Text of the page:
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Statutory Adoption Of The Objective Test For Entrapment As A Solution To Dubious Tactics In Federal Terrorism Investigations, Philip M. Gibson May 2022

Statutory Adoption Of The Objective Test For Entrapment As A Solution To Dubious Tactics In Federal Terrorism Investigations, Philip M. Gibson

Lincoln Memorial University Law Review Archive

Federal investigators and their informants frequently utilize questionable tactics which resemble entrapment in terrorism investigations. Despite the use of such tactics, entrapment has universally failed as an affirmative defense in federal terrorism cases. This is largely as a result of the subjective test for entrapment employed in federal courts which does not allow for a finding of entrapment if the defendant is found to be predisposed to commit the particular offense. This is especially damning for defendants in terrorism cases as they are frequently proponents of fringe political and religious ideologies or mentally ill which easily establishes predisposition for a …


History Repeating Itself: The Resurgence Of The Taliban And The Abandonment Of Afghan Women, Hannah Bogaert Mar 2022

History Repeating Itself: The Resurgence Of The Taliban And The Abandonment Of Afghan Women, Hannah Bogaert

Immigration and Human Rights Law Review

For two decades the United States and its allies fought against the Taliban in Afghanistan. After the U.S. withdrawal from Afghanistan in late 2021, the Taliban has once again claimed the power of the country. The Taliban has already begun to implement restrictions that deny Afghan women their human rights. This article will outline the Taliban’s disregard for the International Bill of Human Rights, analyzing the Taliban’s observance of human rights before the U.S. invasion in 2001, post- U.S. withdrawal expressions by the Taliban in 2021, and post-U.S. withdrawal actions in 2021. Finally, this article will analyze different actions available …


The Use And Abuse Of Domestic National Security Detention, Nicole Hallett Jan 2022

The Use And Abuse Of Domestic National Security Detention, Nicole Hallett

Seattle University Law Review

Are people convicted of terrorism-related offenses so dangerous that we must bend the Constitution to keep the public safe? Or should we treat them like people who commit other crimes—by prosecuting, convicting, sentencing, and then releasing them after they have served their criminal sentences? Can we trust the government to use the power to detain people without criminal charge without abusing it? The case of Adham Amin Hassoun raises these questions. Prosecuted after 9/11 for providing support to Muslims abroad in the 1990s, and sentenced under the United States’ expansive material support laws, Hassoun avoided a life sentence only to …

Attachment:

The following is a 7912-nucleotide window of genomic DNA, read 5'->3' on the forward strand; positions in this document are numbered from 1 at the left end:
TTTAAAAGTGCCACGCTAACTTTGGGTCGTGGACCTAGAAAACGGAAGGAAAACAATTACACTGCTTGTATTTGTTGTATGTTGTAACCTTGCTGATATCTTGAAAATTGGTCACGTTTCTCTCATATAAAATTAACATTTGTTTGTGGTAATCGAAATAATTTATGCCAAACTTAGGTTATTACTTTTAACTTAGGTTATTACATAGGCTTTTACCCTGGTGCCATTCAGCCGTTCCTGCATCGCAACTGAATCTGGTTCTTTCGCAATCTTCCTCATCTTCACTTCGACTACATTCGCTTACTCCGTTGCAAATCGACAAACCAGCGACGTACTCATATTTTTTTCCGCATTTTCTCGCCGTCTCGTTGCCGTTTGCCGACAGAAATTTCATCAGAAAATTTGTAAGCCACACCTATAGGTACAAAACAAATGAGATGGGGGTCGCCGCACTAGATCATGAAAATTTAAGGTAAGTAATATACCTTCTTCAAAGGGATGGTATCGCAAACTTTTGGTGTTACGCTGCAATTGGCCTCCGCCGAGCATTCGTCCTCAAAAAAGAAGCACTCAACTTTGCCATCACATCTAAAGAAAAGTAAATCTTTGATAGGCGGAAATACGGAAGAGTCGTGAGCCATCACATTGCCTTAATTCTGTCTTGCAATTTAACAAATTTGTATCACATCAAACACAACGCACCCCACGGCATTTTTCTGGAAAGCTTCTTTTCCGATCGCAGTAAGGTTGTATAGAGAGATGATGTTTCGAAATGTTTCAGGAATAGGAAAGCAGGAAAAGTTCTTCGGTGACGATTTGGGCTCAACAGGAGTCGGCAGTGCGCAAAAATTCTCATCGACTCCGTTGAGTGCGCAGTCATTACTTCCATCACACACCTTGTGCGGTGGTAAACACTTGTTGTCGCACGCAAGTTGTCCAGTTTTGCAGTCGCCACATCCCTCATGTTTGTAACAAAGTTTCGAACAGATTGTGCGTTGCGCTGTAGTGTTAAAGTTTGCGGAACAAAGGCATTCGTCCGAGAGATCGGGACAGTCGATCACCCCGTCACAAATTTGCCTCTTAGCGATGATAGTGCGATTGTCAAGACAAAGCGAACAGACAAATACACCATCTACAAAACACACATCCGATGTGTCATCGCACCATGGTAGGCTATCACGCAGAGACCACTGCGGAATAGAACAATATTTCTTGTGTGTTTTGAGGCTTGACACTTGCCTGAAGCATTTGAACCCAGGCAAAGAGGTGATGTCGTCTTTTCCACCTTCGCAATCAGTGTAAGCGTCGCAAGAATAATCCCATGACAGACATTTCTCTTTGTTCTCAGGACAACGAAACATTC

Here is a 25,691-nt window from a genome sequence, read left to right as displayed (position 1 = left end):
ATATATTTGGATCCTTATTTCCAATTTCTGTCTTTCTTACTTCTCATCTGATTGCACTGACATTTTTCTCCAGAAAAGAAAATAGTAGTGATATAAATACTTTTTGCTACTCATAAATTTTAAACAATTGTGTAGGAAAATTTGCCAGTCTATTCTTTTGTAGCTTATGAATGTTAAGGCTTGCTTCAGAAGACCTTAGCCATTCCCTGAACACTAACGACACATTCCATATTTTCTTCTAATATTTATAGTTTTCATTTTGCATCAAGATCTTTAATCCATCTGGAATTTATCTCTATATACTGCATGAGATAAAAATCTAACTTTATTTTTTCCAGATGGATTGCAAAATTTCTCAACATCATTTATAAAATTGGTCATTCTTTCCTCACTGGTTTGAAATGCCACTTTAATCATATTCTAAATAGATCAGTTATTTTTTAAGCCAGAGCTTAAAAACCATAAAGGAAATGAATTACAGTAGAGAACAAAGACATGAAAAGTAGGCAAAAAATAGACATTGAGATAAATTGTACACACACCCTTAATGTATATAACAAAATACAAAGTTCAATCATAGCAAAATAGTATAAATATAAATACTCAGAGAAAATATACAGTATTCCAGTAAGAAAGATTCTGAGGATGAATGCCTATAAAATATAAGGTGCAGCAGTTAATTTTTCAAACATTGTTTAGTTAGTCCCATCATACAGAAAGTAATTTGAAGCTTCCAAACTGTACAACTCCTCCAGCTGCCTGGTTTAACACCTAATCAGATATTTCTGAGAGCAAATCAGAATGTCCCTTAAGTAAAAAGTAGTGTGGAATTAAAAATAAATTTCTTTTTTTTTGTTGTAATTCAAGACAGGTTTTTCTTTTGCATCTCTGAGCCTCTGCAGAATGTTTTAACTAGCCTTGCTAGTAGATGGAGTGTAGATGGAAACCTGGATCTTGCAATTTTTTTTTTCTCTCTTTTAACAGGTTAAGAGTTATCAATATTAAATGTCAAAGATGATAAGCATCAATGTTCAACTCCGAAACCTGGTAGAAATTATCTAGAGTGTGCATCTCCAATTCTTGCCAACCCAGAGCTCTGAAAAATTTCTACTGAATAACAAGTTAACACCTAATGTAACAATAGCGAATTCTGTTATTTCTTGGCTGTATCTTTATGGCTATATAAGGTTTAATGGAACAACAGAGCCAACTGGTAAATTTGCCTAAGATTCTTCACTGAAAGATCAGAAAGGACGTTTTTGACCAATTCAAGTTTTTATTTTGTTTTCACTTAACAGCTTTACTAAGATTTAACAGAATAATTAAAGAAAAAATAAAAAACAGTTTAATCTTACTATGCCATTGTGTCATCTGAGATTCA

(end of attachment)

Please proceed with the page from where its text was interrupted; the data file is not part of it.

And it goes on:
What War Did To The Academy, What The Academy Did To War: A 20-Year Retrospective On The Effects Of The Post-9/11 Wars, Deborah Pearlstein Jan 2022

What War Did To The Academy, What The Academy Did To War: A 20-Year Retrospective On The Effects Of The Post-9/11 Wars, Deborah Pearlstein

Faculty Articles

The history of the legal academy’s impact on the way states fight wars is hardly one of unmixed glory. It was a law professor moonlighting for President Lincoln who authored “Instructions for the Government of Armies of the United States in the Field” during the Civil War, a code still recognized worldwide today for having laid critical groundwork for the modern law of war. It was likewise a law professor whose work came to serve as both theoretical and practical justification for the sweeping powers of the Nazi state. So it should perhaps be unsurprising that, two decades of engagement …


The Emergency Next Time, Noa Ben-Asher Jan 2022

The Emergency Next Time, Noa Ben-Asher

Faculty Publications

This Article offers a new conceptual framework to understand the connection between law and violence in emergencies. It is by now well-established that governments often commit state violence in times of national security crisis by implementing excessive emergency measures. The Article calls this type of legal violence “Emergency-Affirming Violence.” But Emergency Violence can also be committed through governmental non-action. This type of violence, which this Article calls, “Emergency-Denying Violence,” has manifested in the crisis of the COVID-19 pandemic.

The Article offers a taxonomy to better understand the phenomenon of Emergency Violence. Using 9/11 and COVID-19 as examples, the Article proposes …